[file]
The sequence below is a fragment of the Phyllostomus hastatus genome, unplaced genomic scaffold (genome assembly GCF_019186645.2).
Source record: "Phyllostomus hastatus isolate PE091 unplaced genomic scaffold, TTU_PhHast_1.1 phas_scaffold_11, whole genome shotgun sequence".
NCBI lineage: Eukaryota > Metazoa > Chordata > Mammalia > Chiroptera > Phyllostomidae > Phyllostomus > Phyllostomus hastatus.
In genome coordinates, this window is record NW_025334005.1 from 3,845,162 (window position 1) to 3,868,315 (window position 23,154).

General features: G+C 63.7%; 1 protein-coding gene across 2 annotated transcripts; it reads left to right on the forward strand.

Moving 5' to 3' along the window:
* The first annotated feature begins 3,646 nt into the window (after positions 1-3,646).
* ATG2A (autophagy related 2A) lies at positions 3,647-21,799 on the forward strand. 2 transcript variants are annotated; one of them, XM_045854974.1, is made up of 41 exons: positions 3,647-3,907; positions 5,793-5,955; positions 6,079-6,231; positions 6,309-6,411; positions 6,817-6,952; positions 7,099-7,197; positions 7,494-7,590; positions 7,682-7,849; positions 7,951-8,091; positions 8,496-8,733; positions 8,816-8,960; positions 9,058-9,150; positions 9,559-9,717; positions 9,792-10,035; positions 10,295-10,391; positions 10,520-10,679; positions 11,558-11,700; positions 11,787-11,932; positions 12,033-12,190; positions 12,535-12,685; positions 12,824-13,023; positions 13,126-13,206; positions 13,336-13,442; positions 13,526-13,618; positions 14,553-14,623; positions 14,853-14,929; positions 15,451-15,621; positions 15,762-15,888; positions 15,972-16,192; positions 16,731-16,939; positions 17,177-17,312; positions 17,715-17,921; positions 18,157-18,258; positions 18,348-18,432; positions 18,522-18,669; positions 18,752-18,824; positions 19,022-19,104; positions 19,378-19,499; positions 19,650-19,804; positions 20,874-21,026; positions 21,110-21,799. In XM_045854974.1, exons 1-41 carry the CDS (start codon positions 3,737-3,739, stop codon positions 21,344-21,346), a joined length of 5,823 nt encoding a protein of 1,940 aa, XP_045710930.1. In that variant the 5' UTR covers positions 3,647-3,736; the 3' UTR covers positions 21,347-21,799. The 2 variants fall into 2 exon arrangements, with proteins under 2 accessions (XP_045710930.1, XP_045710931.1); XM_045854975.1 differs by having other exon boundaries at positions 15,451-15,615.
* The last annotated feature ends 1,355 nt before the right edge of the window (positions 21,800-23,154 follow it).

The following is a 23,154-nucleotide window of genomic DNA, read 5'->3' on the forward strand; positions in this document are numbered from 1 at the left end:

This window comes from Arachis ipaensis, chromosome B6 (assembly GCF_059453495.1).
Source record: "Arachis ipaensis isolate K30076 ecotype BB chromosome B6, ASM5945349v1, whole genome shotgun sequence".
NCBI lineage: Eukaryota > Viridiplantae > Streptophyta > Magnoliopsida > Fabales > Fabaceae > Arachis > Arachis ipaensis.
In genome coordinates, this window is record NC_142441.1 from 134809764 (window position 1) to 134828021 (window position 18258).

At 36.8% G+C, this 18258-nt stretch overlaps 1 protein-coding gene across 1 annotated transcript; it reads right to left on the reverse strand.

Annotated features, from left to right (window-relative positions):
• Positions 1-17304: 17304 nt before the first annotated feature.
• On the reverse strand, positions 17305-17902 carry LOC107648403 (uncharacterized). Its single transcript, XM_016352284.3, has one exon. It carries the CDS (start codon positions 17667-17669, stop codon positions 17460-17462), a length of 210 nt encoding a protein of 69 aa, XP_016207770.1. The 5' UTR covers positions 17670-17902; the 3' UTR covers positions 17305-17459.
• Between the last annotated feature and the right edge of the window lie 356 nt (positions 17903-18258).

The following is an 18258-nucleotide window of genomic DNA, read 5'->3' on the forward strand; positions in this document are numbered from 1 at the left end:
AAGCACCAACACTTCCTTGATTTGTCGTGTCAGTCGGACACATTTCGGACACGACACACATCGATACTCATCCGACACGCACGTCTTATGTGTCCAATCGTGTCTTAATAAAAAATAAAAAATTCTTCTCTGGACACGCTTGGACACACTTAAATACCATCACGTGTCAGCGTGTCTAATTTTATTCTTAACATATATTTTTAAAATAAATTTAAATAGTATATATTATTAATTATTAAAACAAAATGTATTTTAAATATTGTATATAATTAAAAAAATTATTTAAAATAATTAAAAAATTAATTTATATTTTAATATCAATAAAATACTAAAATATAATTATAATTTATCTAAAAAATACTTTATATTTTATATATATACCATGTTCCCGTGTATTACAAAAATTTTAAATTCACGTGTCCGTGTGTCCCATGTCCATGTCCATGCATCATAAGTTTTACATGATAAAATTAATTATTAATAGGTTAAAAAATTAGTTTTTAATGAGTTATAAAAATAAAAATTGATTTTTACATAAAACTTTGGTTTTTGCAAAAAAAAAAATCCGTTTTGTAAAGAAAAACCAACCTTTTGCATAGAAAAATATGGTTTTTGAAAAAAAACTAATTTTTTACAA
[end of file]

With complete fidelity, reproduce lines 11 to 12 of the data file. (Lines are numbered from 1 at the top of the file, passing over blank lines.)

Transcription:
This window comes from Arachis ipaensis, chromosome B6 (assembly GCF_059453495.1).
Source record: "Arachis ipaensis isolate K30076 ecotype BB chromosome B6, ASM5945349v1, whole genome shotgun sequence".